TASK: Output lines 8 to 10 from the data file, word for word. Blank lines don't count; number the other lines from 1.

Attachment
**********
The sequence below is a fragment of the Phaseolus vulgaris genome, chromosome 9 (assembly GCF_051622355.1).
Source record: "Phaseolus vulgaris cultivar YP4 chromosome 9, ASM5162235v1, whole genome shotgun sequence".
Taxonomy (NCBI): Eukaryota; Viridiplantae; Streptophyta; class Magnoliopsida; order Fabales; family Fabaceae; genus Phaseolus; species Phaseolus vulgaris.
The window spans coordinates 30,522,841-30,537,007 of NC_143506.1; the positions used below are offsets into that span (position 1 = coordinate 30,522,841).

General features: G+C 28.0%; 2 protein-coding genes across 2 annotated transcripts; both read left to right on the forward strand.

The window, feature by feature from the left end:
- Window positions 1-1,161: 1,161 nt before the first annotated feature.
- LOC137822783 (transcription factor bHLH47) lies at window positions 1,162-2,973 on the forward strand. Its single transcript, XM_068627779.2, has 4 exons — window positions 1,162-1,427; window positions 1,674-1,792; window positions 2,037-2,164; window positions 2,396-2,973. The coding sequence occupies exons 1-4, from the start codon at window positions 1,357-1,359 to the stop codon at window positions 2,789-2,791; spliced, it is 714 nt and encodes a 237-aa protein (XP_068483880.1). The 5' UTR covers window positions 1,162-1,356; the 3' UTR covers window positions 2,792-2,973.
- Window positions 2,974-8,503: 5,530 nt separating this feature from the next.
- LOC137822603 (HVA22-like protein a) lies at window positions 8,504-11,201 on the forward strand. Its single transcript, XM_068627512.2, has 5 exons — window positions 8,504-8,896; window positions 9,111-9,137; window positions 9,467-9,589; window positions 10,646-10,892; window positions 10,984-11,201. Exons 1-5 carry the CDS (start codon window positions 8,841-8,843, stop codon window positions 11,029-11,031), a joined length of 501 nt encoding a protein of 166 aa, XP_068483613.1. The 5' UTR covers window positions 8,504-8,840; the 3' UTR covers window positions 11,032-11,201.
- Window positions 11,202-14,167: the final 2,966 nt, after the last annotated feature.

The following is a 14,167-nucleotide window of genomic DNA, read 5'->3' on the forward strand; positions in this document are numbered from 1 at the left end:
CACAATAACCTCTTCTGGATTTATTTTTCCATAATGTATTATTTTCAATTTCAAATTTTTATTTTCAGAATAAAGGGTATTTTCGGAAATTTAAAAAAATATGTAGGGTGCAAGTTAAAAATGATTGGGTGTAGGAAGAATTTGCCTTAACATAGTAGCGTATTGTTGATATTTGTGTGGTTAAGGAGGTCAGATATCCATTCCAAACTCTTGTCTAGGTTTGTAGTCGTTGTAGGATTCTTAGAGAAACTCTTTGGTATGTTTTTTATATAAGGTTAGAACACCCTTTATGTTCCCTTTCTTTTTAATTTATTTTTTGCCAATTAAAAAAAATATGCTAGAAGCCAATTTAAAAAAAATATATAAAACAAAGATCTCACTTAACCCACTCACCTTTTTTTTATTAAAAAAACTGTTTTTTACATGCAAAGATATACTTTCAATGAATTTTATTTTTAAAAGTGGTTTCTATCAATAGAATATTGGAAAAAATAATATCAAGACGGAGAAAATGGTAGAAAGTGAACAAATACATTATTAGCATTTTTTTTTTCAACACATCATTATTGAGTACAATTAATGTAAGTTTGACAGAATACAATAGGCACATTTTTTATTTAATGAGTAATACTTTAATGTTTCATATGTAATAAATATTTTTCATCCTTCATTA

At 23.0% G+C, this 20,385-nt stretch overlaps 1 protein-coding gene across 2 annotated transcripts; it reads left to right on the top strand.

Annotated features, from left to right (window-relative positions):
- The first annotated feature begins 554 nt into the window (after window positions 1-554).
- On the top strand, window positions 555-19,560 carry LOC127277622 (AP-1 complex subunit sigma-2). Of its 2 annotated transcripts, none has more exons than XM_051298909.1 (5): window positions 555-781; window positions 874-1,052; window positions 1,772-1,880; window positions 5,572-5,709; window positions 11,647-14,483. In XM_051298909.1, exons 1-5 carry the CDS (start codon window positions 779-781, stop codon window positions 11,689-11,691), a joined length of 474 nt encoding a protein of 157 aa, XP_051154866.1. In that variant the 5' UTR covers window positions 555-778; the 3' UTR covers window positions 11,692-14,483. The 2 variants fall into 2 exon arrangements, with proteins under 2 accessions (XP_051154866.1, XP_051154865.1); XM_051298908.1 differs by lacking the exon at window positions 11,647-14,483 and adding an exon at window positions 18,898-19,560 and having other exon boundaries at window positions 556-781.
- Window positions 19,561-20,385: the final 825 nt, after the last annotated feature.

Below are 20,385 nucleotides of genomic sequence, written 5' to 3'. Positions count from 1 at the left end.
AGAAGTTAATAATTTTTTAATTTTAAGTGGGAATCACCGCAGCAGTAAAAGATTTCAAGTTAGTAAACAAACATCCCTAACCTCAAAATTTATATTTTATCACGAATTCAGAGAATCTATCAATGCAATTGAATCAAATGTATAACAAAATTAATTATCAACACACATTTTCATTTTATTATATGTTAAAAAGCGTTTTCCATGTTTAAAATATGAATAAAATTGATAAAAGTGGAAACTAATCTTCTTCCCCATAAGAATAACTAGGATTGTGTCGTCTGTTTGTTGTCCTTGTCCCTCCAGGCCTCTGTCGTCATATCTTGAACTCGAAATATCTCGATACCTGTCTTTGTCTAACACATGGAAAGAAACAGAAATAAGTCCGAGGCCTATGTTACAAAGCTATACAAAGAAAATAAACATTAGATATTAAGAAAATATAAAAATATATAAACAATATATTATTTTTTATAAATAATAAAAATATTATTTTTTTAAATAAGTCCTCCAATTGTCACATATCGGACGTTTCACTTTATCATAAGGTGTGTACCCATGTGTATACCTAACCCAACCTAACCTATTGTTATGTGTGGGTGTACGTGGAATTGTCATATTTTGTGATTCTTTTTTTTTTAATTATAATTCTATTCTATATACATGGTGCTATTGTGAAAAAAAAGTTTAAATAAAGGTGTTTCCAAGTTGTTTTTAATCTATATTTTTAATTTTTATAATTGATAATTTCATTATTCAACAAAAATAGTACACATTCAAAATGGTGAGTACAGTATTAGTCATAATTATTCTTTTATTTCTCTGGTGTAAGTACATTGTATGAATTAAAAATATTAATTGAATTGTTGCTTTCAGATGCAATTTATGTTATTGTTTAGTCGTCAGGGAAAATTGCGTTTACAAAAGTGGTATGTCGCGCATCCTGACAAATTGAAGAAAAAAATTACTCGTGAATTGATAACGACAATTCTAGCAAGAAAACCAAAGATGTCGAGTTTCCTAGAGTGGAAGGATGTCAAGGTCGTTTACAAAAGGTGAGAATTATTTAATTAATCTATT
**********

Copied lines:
- LOC137822783 (transcription factor bHLH47) lies at window positions 1,162-2,973 on the forward strand. Its single transcript, XM_068627779.2, has 4 exons — window positions 1,162-1,427; window positions 1,674-1,792; window positions 2,037-2,164; window positions 2,396-2,973. The coding sequence occupies exons 1-4, from the start codon at window positions 1,357-1,359 to the stop codon at window positions 2,789-2,791; spliced, it is 714 nt and encodes a 237-aa protein (XP_068483880.1). The 5' UTR covers window positions 1,162-1,356; the 3' UTR covers window positions 2,792-2,973.
- Window positions 2,974-8,503: 5,530 nt separating this feature from the next.
- LOC137822603 (HVA22-like protein a) lies at window positions 8,504-11,201 on the forward strand. Its single transcript, XM_068627512.2, has 5 exons — window positions 8,504-8,896; window positions 9,111-9,137; window positions 9,467-9,589; window positions 10,646-10,892; window positions 10,984-11,201. Exons 1-5 carry the CDS (start codon window positions 8,841-8,843, stop codon window positions 11,029-11,031), a joined length of 501 nt encoding a protein of 166 aa, XP_068483613.1. The 5' UTR covers window positions 8,504-8,840; the 3' UTR covers window positions 11,032-11,201.